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(Fogra 39) Job:02-28051 Title:RP-Textile Artist Handbook
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Spinning, Knitting, and CroC hett he t extile a rtiS t'S Studio h andbooK
56
Machine Knitting
The knitting machine, along with advanced looms
and spinning machines, played a very big part in the
Industrial Revolution. William Lee invented the first
knitting machine, the Stocking Frame, in 1589. His
device was simple, and it replaced most production
hand knitting. The opening of the first knitting factory
quickly diminished the status of stockings as a luxury
item. The machine eventually became the basis for all
subsequent knitting machines capable of circular and
ribbed knitting.
A knitting machine is built to hold hundreds of
needles. A carriage, or cam box, travels left to right,
creating new loops from the active loops, up to mil-
lions of loops per second. Knitting machines vary in
complexity and ability, and therefore price and size.
Some are manual, and others are electronic. You can
create flat or tubular knits, as well as ribbing, and even
whole garments on most knitting machines.
If you are considering purchasing a knitting ma-
chine for your studio, it is best to research your op-
tions. If possible, take a machine knitting class so
you have a better idea of how the machines work and
whether you enjoy the process. As a starting point, a
200-needle standard gauge machine allows for a lot
of fun and exploration!
Warp and Weft
Did you know that knit fabrics have warp
(lengthwise) and weft (crosswise) threads that
run from finished edge to finished edge)? Weft-
knits are most common; they have rows that
run from left to right and each row of loops is
dependent on the one before. Warp-knits are
more complicated and are almost always cre-
ated by machine. The yarns zigzag across the
length of the created fabric, which means that
when a hole is created the fabric will not “run”
or unravel. Warp-knits are often used in delicate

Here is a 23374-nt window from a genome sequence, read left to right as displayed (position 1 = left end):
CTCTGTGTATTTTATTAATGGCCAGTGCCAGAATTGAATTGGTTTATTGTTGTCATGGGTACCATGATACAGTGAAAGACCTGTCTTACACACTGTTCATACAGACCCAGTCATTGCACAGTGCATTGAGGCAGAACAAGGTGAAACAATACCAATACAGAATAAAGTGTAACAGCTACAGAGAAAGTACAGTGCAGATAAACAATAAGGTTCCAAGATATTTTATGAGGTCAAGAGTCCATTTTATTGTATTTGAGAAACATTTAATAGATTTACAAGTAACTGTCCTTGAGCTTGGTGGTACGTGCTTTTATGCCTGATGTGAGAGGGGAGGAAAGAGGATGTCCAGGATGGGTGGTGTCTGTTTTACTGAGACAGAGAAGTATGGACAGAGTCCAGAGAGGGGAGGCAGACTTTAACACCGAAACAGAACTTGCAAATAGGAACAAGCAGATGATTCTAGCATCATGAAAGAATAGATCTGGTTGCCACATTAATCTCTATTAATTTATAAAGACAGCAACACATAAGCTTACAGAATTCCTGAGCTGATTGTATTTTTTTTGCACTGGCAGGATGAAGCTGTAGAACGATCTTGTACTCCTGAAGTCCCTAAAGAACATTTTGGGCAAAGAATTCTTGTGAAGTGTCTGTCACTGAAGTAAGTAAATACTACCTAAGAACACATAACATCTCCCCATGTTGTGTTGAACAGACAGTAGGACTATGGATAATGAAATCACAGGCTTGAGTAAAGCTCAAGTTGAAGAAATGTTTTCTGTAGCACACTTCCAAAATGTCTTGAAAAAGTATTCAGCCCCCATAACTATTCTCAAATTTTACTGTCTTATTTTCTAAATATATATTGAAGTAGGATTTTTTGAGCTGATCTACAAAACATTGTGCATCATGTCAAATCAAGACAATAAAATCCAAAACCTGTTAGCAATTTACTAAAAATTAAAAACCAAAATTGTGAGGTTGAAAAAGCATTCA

garments such as lingerie.
tip
ABOVE This Brother KH860 is a
standard gauge knitting machine. You
can attach a second bed, or ribber,
and hand-manipulate stitches.
BELOW Needles on a knitting ma-
chine move back and forth using your
hand or the carriage, which moves
left to right to create new loops.
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Spinning, Knitting, and CroC het
57
The TexT ile ArT isT 's sTudio hAndbook
Crochet Overview
Crochet is more contemporary than knitting, dating
back in literary texts to the mid-nineteenth century.
The word crochet means “hook” in French, referring
to the tool used to pull a new loop of yarn through a
single active loop. Though knitting and crochet use
the same basic principle, crochet only works one ac-
tive loop at a time (with the exception of Tunisian knit-
ting). Additionally, crochet stitches vary by wrapping
the working yarn around the hook a variety of times
before pulling it through the active loop. Crochet has a
different set of symbols than knitting in terms of short
hand and pattern reading. Gauge is as important in
crochet as it is in knitting (see page 54).
Crochet is often used to create lace. It is a won-
derful technique for finishing and embellishing, and it
is also used to create jewelry and three-dimensional
structures. Because of this, some people consider
crochet to be a bit more free-form than hand-knitting.
Generally, a machine cannot be used to create the
look of crochet, and the inherent mathematical struc-
ture of crochet patterns has contributed to illustrating
the theory of hyperbolic geometry!
Yarn Bombing and Other
Contemporary Craft Uses
In the past decade there has been a huge
increase in the use of fibers by contemporary
artists. Yarn bombing is simply the use of knitted
or crocheted pieces in street art or graffiti; it is
often done during the night because it could be
considered defacing public property. Once you
start looking, you’ll find textiles popping up in
public art, which is often ephemeral. Though
groups like Knitta and artists like Olek, who have
been using “yarn bombing” in their work for
some time, there has been a huge increase in
this kind of “textile grafti” around the globe.
What would you tag with your knitting or
crochet? Take a further look at the work of the
group and artist mentioned above and you can
learn a lot more about the potential political and
conceptual meaning behind such activities.
ABOVE Textile artist Magda Sayeg
of Knitta adorns a public space with
her fiber art.
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